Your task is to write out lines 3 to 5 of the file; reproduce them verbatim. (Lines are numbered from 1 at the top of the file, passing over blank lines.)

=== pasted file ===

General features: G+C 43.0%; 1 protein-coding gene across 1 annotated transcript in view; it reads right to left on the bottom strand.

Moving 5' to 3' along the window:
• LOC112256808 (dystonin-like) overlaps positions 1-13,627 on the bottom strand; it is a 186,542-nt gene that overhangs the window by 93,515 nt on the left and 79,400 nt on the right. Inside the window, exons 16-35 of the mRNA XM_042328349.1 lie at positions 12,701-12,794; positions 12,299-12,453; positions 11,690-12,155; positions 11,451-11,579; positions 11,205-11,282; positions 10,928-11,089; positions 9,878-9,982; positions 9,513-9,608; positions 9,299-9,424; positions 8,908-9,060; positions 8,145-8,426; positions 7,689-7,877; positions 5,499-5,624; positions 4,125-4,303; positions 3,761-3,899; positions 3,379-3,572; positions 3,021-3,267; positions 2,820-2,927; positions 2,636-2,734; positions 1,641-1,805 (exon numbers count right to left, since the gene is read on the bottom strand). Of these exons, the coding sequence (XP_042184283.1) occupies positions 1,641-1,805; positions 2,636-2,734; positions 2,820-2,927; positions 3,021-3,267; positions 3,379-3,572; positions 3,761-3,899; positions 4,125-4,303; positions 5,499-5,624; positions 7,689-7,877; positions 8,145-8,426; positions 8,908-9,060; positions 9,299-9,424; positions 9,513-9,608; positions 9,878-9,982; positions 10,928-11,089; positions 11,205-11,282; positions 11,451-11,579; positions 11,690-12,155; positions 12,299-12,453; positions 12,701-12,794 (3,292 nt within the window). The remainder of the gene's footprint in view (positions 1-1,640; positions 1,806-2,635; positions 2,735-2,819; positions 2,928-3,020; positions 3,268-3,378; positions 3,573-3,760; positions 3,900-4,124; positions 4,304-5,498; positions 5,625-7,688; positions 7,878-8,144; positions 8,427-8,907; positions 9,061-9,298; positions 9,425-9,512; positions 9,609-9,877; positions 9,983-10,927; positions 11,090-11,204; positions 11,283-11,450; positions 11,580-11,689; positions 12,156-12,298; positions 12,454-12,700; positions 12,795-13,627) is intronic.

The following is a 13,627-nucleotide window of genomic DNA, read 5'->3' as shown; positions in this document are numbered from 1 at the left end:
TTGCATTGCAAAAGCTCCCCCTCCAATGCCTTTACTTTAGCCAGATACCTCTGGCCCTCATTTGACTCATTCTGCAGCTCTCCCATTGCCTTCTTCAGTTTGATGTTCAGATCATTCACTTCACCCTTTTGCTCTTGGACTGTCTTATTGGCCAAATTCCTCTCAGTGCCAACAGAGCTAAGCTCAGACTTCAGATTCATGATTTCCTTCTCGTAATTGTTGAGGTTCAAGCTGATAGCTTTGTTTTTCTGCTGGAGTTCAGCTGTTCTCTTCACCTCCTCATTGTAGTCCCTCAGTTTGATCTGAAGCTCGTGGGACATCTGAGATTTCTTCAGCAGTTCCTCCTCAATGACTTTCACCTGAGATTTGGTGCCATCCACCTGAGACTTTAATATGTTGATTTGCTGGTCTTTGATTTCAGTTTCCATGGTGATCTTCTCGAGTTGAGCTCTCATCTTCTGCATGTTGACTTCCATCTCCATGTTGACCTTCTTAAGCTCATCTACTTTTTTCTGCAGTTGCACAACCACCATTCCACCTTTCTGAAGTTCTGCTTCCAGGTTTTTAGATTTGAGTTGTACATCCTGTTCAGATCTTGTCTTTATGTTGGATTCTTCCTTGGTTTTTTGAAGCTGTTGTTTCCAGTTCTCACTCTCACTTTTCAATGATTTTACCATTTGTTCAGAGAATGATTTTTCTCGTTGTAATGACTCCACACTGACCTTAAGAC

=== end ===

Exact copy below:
• LOC112256808 (dystonin-like) overlaps positions 1-13,627 on the bottom strand; it is a 186,542-nt gene that overhangs the window by 93,515 nt on the left and 79,400 nt on the right. Inside the window, exons 16-35 of the mRNA XM_042328349.1 lie at positions 12,701-12,794; positions 12,299-12,453; positions 11,690-12,155; positions 11,451-11,579; positions 11,205-11,282; positions 10,928-11,089; positions 9,878-9,982; positions 9,513-9,608; positions 9,299-9,424; positions 8,908-9,060; positions 8,145-8,426; positions 7,689-7,877; positions 5,499-5,624; positions 4,125-4,303; positions 3,761-3,899; positions 3,379-3,572; positions 3,021-3,267; positions 2,820-2,927; positions 2,636-2,734; positions 1,641-1,805 (exon numbers count right to left, since the gene is read on the bottom strand). Of these exons, the coding sequence (XP_042184283.1) occupies positions 1,641-1,805; positions 2,636-2,734; positions 2,820-2,927; positions 3,021-3,267; positions 3,379-3,572; positions 3,761-3,899; positions 4,125-4,303; positions 5,499-5,624; positions 7,689-7,877; positions 8,145-8,426; positions 8,908-9,060; positions 9,299-9,424; positions 9,513-9,608; positions 9,878-9,982; positions 10,928-11,089; positions 11,205-11,282; positions 11,451-11,579; positions 11,690-12,155; positions 12,299-12,453; positions 12,701-12,794 (3,292 nt within the window). The remainder of the gene's footprint in view (positions 1-1,640; positions 1,806-2,635; positions 2,735-2,819; positions 2,928-3,020; positions 3,268-3,378; positions 3,573-3,760; positions 3,900-4,124; positions 4,304-5,498; positions 5,625-7,688; positions 7,878-8,144; positions 8,427-8,907; positions 9,061-9,298; positions 9,425-9,512; positions 9,609-9,877; positions 9,983-10,927; positions 11,090-11,204; positions 11,283-11,450; positions 11,580-11,689; positions 12,156-12,298; positions 12,454-12,700; positions 12,795-13,627) is intronic.

The following is a 13,627-nucleotide window of genomic DNA, read 5'->3' as shown; positions in this document are numbered from 1 at the left end:
TTGCATTGCAAAAGCTCCCCCTCCAATGCCTTTACTTTAGCCAGATACCTCTGGCCCTCATTTGACTCATTCTGCAGCTCTCCCATTGCCTTCTTCAGTTTGATGTTCAGATCATTCACTTCACCCTTTTGCTCTTGGACTGTCTTATTGGCCAAATTCCTCTCAGTGCCAACAGAGCTAAGCTCAGACTTCAGATTCATGATTTCCTTCTCGTAATTGTTGAGGTTCAAGCTGATAGCTTTGTTTTTCTGCTGGAGTTCAGCTGTTCTCTTCACCTCCTCATTGTAGTCCCTCAGTTTGATCTGAAGCTCGTGGGACATCTGAGATTTCTTCAGCAGTTCCTCCTCAATGACTTTCACCTGAGATTTGGTGCCATCCACCTGAGACTTTAATATGTTGATTTGCTGGTCTTTGATTTCAGTTTCCATGGTGATCTTCTCGAGTTGAGCTCTCATCTTCTGCATGTTGACTTCCATCTCCATGTTGACCTTCTTAAGCTCATCTACTTTTTTCTGCAGTTGCACAACCACCATTCCACCTTTCTGAAGTTCTGCTTCCAGGTTTTTAGATTTGAGTTGTACATCCTGTTCAGATCTTGTCTTTATGTTGGATTCTTCCTTGGTTTTTTGAAGCTGTTGTTTCCAGTTCTCACTCTCACTTTTCAATGATTTTACCATTTGTTCAGAGAATGATTTTTCTCGTTGTAATGACTCCACACTGACCTTAAGAC